De Jong: European Sales Law an attack on consumers' rights

26 February 2014

De Jong: European Sales Law an attack on consumers' rights

The European Parliament votes today on proposals for an EU sales law. This legislation would apply for cross-border purchases within the EU, but SP Euro-MP Dennis de Jong is completely opposed to the measure. ‘Together with other MEPs I’ve presented a proposal that this be thrown out in its entirety,’ he says. ‘A few years ago, on a proposal from the SP, the European Parliament gave the member states the possibility of extending more rights to the consumer then are provided in the EU’s consumer directive. This has now to a large extent been reversed. Via this new proposal firms can choose which rules will apply when they’re involved in cross-border purchases. This means that important consumer rights can be kicked into touch, because in such a case the Dutch consumer will no longer be able to call on our own national consumer law. We decidedly don’t want this, and I really hope that the European Parliament will support my motion to reject.’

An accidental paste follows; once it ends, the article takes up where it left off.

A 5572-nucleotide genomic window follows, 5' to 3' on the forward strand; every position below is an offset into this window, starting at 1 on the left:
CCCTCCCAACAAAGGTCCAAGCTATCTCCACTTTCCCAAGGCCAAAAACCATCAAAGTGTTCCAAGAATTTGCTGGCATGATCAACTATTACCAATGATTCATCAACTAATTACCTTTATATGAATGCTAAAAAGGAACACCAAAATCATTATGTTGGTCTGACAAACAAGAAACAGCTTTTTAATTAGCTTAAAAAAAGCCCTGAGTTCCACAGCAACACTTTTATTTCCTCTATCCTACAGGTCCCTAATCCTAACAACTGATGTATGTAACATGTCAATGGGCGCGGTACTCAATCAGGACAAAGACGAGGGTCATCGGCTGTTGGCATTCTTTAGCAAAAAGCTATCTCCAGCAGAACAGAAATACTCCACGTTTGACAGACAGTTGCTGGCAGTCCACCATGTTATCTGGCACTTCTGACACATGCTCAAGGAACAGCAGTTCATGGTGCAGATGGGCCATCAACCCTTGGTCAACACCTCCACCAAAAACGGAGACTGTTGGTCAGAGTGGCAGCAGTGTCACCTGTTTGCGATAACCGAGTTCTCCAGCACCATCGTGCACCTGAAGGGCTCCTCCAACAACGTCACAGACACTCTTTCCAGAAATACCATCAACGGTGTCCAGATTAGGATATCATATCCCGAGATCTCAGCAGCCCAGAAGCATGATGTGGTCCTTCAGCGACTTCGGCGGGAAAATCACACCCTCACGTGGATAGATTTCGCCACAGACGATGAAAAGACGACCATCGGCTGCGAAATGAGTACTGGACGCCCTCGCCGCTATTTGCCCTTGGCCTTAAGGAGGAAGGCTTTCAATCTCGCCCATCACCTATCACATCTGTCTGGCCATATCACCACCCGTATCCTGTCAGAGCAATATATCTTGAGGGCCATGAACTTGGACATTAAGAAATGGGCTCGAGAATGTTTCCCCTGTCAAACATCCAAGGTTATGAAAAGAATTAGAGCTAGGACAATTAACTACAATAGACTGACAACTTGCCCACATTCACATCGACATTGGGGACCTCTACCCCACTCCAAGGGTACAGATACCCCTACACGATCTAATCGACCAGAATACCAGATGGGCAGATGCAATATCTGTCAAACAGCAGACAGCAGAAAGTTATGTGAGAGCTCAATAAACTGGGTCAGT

Dennis de JongThe Dutch Consumers’ Association shares the SP’s criticisms of the proposal. ’According to them this concerns, amongst other things, guarantee periods’ he explains. ‘As things stand you usually have a guarantee in the event that a product stops working before the end of its normal lifespan. Soon, under this proposal, this would be subject to a maximum of six years. In addition, if you subscribe for instance to a magazine, you have the right to give it up on a monthly basis, but with the European sales law you will only be able to do this annually. It will also be more difficult to get through the small print, as general conditions will always apply. Lastly, under Dutch law you have to pay a maximum of 50% of the price up front when buying over the Internet, but the EU legislative proposal contains no such limit, and only speaks of percentages which are not excessive.’

Should the EP vote in favour of the proposal, this will still not be, for the European Commission, a done deal. ‘A lot of member states are against it,’ De Jong points out, ‘and I’m confident therefore that the Council of Ministers won’t approve it, even should the EP do so.’

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